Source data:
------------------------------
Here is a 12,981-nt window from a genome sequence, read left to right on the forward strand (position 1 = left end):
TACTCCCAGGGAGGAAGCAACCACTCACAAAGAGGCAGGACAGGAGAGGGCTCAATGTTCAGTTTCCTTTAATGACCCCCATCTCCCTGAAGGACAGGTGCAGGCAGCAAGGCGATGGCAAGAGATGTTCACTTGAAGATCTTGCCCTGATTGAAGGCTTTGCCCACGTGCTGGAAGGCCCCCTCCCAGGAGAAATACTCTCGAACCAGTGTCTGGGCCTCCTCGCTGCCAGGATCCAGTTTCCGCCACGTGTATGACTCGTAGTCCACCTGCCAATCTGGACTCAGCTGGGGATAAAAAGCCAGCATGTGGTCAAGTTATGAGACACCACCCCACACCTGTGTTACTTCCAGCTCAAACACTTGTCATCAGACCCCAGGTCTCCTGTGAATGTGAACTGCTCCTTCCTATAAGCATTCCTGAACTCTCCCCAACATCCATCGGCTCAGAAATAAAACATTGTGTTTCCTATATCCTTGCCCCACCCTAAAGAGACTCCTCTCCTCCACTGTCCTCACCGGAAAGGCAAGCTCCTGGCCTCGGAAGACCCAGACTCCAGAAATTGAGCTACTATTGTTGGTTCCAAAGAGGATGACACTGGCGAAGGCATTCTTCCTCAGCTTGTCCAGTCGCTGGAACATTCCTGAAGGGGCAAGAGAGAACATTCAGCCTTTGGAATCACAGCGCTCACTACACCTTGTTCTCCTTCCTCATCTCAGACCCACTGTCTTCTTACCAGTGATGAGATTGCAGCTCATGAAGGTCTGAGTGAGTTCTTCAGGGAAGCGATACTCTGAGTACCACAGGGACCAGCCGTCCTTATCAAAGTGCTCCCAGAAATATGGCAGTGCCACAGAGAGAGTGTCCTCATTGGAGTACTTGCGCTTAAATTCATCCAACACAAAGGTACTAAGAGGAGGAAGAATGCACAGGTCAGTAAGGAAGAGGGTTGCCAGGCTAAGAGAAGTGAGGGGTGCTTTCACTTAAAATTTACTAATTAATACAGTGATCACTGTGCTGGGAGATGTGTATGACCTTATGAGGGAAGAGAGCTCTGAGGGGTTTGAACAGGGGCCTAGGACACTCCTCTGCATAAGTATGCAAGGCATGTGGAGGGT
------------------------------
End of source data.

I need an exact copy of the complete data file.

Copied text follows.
Here is a 12,981-nt window from a genome sequence, read left to right on the forward strand (position 1 = left end):
TACTCCCAGGGAGGAAGCAACCACTCACAAAGAGGCAGGACAGGAGAGGGCTCAATGTTCAGTTTCCTTTAATGACCCCCATCTCCCTGAAGGACAGGTGCAGGCAGCAAGGCGATGGCAAGAGATGTTCACTTGAAGATCTTGCCCTGATTGAAGGCTTTGCCCACGTGCTGGAAGGCCCCCTCCCAGGAGAAATACTCTCGAACCAGTGTCTGGGCCTCCTCGCTGCCAGGATCCAGTTTCCGCCACGTGTATGACTCGTAGTCCACCTGCCAATCTGGACTCAGCTGGGGATAAAAAGCCAGCATGTGGTCAAGTTATGAGACACCACCCCACACCTGTGTTACTTCCAGCTCAAACACTTGTCATCAGACCCCAGGTCTCCTGTGAATGTGAACTGCTCCTTCCTATAAGCATTCCTGAACTCTCCCCAACATCCATCGGCTCAGAAATAAAACATTGTGTTTCCTATATCCTTGCCCCACCCTAAAGAGACTCCTCTCCTCCACTGTCCTCACCGGAAAGGCAAGCTCCTGGCCTCGGAAGACCCAGACTCCAGAAATTGAGCTACTATTGTTGGTTCCAAAGAGGATGACACTGGCGAAGGCATTCTTCCTCAGCTTGTCCAGTCGCTGGAACATTCCTGAAGGGGCAAGAGAGAACATTCAGCCTTTGGAATCACAGCGCTCACTACACCTTGTTCTCCTTCCTCATCTCAGACCCACTGTCTTCTTACCAGTGATGAGATTGCAGCTCATGAAGGTCTGAGTGAGTTCTTCAGGGAAGCGATACTCTGAGTACCACAGGGACCAGCCGTCCTTATCAAAGTGCTCCCAGAAATATGGCAGTGCCACAGAGAGAGTGTCCTCATTGGAGTACTTGCGCTTAAATTCATCCAACACAAAGGTACTAAGAGGAGGAAGAATGCACAGGTCAGTAAGGAAGAGGGTTGCCAGGCTAAGAGAAGTGAGGGGTGCTTTCACTTAAAATTTACTAATTAATACAGTGATCACTGTGCTGGGAGATGTGTATGACCTTATGAGGGAAGAGAGCTCTGAGGGGTTTGAACAGGGGCCTAGGACACTCCTCTGCATAAGTATGCAAGGCATGTGGAGGGT